Final Environmental Impact Statement for Essential Fish Habitat Identification and Conservation in Alaska: Volume I
Fishery Management Plan Amendments 78, 73, 16, 9 and 7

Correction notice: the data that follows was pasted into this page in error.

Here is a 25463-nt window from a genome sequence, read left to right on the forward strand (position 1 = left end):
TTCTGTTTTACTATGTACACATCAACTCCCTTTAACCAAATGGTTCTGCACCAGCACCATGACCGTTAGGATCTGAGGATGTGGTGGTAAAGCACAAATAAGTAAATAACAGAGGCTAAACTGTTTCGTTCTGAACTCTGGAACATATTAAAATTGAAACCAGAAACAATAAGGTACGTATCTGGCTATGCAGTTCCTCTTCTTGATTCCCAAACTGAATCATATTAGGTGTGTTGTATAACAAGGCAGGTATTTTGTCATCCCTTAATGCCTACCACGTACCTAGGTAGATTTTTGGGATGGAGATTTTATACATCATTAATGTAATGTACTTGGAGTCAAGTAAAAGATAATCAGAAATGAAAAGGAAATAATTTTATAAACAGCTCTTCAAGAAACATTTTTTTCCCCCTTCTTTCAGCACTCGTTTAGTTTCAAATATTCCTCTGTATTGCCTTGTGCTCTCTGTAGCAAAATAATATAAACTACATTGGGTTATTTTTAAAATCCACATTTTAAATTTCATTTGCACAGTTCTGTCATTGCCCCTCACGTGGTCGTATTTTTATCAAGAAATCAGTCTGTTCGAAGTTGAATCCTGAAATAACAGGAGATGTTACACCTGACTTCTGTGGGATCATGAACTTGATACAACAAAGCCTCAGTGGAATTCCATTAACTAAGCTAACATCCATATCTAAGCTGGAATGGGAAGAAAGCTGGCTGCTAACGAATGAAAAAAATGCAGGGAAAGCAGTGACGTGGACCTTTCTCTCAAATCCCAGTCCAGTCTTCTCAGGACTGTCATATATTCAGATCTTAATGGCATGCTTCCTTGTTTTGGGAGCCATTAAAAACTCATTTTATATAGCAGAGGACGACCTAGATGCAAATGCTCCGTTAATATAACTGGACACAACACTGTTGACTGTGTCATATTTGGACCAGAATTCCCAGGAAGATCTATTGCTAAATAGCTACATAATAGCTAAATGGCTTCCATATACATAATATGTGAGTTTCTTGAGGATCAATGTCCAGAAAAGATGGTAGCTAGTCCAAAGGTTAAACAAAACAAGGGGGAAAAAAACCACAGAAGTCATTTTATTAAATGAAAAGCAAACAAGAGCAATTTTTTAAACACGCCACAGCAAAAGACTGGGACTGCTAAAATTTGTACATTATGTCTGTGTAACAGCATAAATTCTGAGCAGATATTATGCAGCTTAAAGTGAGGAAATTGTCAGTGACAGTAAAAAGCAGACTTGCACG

The 1996 amendments to the Magnuson-Stevens Fishery Conservation and Management Act (Magnuson-Stevens Act) included new provisions concerning the identification and conservation of Essential Fish Habitat (EFH). The North Pacific Fishery Management Council amended its five fishery management plans (FMPs) in 1998 to address the new EFH requirements, and the National Marine Fisheries Service (NMFS) approved those FMP amendments in January 1999. A legal challenge resulted in a September 2000 United States District Court decision that upheld NOAA Fisheries’ approval of the EFH FMP amendments under the Magnuson-Stevens Act, but ruled that the environmental assessment (EA) prepared for the amendments violated the National Environmental Policy Act. The court ordered NMFS to complete a new and thorough environmental analysis. Accordingly, this environmental impact statement evaluates alternatives and environmental consequences for three actions: (1) describing and identifying EFH for fisheries managed by the Council; (2) adopting an approach for the Council to identify Habitat Areas of Particular Concern within EFH; and (3) minimizing to the extent practicable the adverse effects of Council-managed fishing on EFH. Most of the controversy surrounding the level of protection needed for EFH concerns the effects of fishing activities on sea floor habitats. Substantial differences of opinion exist as to the extent and significance of habitat alteration caused by bottom trawling and other fishing activities. This EIS reexamines the effects of fishing on EFH, presents a wider range of alternatives, and provides a more thorough analysis of potential impacts than the EA approved in 1999. The analysis indicates that there are long-term effects of fishing on benthic habitat features off Alaska and acknowledges that considerable scientific uncertainty remains regarding the consequences of such habitat changes for the sustained productivity of managed species. Nevertheless, based on the best available scientific information, the EIS concludes that the effects on EFH are minimal because the analysis finds no indication that continued fishing activities at the current rate and intensity would alter the capacity of EFH to support healthy populations of managed species over the long term. The analysis concludes that no Council-managed fishing activities have more than minimal and temporary adverse effects on EFH, which is the regulatory standard requiring action to minimize adverse effects under the Magnuson-Stevens Act, but a variety of practicable management actions could be taken as a precautionary measure to provide additional habitat protection.